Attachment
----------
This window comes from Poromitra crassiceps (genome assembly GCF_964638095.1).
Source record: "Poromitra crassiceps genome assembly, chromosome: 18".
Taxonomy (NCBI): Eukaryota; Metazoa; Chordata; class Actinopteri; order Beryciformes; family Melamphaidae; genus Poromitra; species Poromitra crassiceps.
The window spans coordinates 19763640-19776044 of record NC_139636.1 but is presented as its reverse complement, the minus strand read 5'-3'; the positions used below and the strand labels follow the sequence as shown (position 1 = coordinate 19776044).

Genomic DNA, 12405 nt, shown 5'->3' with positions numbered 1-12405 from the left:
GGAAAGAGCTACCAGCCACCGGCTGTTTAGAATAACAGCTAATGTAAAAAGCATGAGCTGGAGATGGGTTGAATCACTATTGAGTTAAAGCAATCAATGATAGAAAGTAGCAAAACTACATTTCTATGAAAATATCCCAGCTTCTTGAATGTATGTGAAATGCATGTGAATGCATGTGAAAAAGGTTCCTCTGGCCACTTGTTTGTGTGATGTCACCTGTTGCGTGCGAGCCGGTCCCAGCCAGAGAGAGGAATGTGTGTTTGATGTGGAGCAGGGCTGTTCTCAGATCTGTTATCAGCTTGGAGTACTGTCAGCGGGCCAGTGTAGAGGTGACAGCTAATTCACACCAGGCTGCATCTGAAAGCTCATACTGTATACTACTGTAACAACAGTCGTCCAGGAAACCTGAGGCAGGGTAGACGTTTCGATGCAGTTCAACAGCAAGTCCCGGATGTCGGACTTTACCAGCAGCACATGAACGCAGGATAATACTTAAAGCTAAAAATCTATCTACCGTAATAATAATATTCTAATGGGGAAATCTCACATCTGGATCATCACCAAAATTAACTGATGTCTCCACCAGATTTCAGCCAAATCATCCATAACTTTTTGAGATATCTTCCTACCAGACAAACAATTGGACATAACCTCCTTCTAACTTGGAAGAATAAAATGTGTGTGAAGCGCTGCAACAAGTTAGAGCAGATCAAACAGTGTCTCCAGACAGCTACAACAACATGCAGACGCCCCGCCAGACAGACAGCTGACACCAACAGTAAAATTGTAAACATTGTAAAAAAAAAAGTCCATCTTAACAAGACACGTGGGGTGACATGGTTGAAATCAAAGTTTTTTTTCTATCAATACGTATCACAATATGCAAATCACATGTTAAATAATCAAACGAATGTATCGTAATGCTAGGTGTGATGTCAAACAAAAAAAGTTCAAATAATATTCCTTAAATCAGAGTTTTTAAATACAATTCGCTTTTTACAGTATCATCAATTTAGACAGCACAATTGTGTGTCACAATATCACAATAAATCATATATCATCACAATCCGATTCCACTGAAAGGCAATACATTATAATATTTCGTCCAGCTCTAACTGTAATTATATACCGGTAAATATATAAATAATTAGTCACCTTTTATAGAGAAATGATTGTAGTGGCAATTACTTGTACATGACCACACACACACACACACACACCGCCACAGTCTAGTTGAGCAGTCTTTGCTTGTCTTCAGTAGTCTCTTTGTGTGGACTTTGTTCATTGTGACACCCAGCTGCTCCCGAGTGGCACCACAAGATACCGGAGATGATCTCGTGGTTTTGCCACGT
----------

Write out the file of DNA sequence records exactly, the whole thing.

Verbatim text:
This window comes from Poromitra crassiceps (genome assembly GCF_964638095.1).
Source record: "Poromitra crassiceps genome assembly, chromosome: 18".
Taxonomy (NCBI): Eukaryota; Metazoa; Chordata; class Actinopteri; order Beryciformes; family Melamphaidae; genus Poromitra; species Poromitra crassiceps.
The window spans coordinates 19763640-19776044 of record NC_139636.1 but is presented as its reverse complement, the minus strand read 5'-3'; the positions used below and the strand labels follow the sequence as shown (position 1 = coordinate 19776044).

Genomic DNA, 12405 nt, shown 5'->3' with positions numbered 1-12405 from the left:
GGAAAGAGCTACCAGCCACCGGCTGTTTAGAATAACAGCTAATGTAAAAAGCATGAGCTGGAGATGGGTTGAATCACTATTGAGTTAAAGCAATCAATGATAGAAAGTAGCAAAACTACATTTCTATGAAAATATCCCAGCTTCTTGAATGTATGTGAAATGCATGTGAATGCATGTGAAAAAGGTTCCTCTGGCCACTTGTTTGTGTGATGTCACCTGTTGCGTGCGAGCCGGTCCCAGCCAGAGAGAGGAATGTGTGTTTGATGTGGAGCAGGGCTGTTCTCAGATCTGTTATCAGCTTGGAGTACTGTCAGCGGGCCAGTGTAGAGGTGACAGCTAATTCACACCAGGCTGCATCTGAAAGCTCATACTGTATACTACTGTAACAACAGTCGTCCAGGAAACCTGAGGCAGGGTAGACGTTTCGATGCAGTTCAACAGCAAGTCCCGGATGTCGGACTTTACCAGCAGCACATGAACGCAGGATAATACTTAAAGCTAAAAATCTATCTACCGTAATAATAATATTCTAATGGGGAAATCTCACATCTGGATCATCACCAAAATTAACTGATGTCTCCACCAGATTTCAGCCAAATCATCCATAACTTTTTGAGATATCTTCCTACCAGACAAACAATTGGACATAACCTCCTTCTAACTTGGAAGAATAAAATGTGTGTGAAGCGCTGCAACAAGTTAGAGCAGATCAAACAGTGTCTCCAGACAGCTACAACAACATGCAGACGCCCCGCCAGACAGACAGCTGACACCAACAGTAAAATTGTAAACATTGTAAAAAAAAAAGTCCATCTTAACAAGACACGTGGGGTGACATGGTTGAAATCAAAGTTTTTTTTCTATCAATACGTATCACAATATGCAAATCACATGTTAAATAATCAAACGAATGTATCGTAATGCTAGGTGTGATGTCAAACAAAAAAAGTTCAAATAATATTCCTTAAATCAGAGTTTTTAAATACAATTCGCTTTTTACAGTATCATCAATTTAGACAGCACAATTGTGTGTCACAATATCACAATAAATCATATATCATCACAATCCGATTCCACTGAAAGGCAATACATTATAATATTTCGTCCAGCTCTAACTGTAATTATATACCGGTAAATATATAAATAATTAGTCACCTTTTATAGAGAAATGATTGTAGTGGCAATTACTTGTACATGACCACACACACACACACACACACCGCCACAGTCTAGTTGAGCAGTCTTTGCTTGTCTTCAGTAGTCTCTTTGTGTGGACTTTGTTCATTGTGACACCCAGCTGCTCCCGAGTGGCACCACAAGATACCGGAGATGATCTCGTGGTTTTGCCACGT